IRREWARRA Cricket Club is pushing for all Colac District Cricket Association Division One matches to be one-day games.
The Redbacks have sent a proposal to association and club executives to abolish two-day games to create a 50-over per side competition to strengthen Colac cricket.
The CDCA is keen to retain two-day cricket, which is an item on the agenda at its annual meeting next Wednesday.
But Irrewarra is proposing a special resolution at the meeting to vote on changing all matches to a one-day format.
Redbacks captain Dave Jackson said the club modelled its pitch on the South West Cricket Association and believed it could improve Colac district cricket’s top-grade competition.
“Our motivation for moving towards one-day cricket is an attempt to increase the strength of the CDCA competition by promoting increased participation by clubs in Division One cricket,” he said.
“Since the 2011-12 season the SWCA has gone from having eight teams in Division One to 10 teams currently.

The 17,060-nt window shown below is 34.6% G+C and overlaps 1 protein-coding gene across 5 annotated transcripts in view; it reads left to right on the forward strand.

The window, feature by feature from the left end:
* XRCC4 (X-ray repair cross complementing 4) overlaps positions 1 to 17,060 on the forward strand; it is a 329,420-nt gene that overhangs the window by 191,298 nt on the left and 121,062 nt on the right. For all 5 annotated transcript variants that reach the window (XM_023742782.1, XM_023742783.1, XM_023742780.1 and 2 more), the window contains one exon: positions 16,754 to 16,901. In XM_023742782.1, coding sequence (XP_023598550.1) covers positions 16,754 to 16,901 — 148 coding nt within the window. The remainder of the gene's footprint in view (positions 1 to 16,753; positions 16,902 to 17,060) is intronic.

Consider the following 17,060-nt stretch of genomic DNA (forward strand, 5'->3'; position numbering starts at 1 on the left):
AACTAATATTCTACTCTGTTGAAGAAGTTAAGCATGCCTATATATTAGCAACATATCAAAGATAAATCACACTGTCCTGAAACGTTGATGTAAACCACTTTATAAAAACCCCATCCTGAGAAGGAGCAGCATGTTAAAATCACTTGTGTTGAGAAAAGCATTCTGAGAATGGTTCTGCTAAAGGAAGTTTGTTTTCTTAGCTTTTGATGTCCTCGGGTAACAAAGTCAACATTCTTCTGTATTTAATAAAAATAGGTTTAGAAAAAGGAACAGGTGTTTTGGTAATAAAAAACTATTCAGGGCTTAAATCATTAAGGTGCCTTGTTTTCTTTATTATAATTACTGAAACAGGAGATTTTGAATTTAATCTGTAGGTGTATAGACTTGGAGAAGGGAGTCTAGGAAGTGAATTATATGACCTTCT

“By comparison, the CDCA has gone from eight teams in Division One in 2010-11 to seven teams currently. This slipped to a low of just six teams in the 2011-12 season.”
Reigning Division One premiership skipper Stoneyford’s Levi Dare disagrees with a change to just one-day matches and said he would like to see even more two-day games.
Jackson said he expected purists of the game to shy away from the move but reinventing cricket to make it more appealing was important for the game’s future in Colac.
He said the demands of two-day cricket were hard on cricketers who had busy football schedules and Irrewarra had statistics which backed up a need to look at changing to one-day matches.
“A traditionalist view will suggest that we should keep two-day cricket as part of the Division One format,” he said.
“However, the decline in participation across the district is something that must be addressed soon if cricket is to remain as the Colac and district’s favourite summer sport and clubs are to survive and prosper long term in the CDCA.
“The reality of two-day cricket is that the majority of sides don’t bat their full 70 overs. Of the 40 concluded innings from the 2013-14 season, the full 70 overs were faced by the batting side just 11 times.”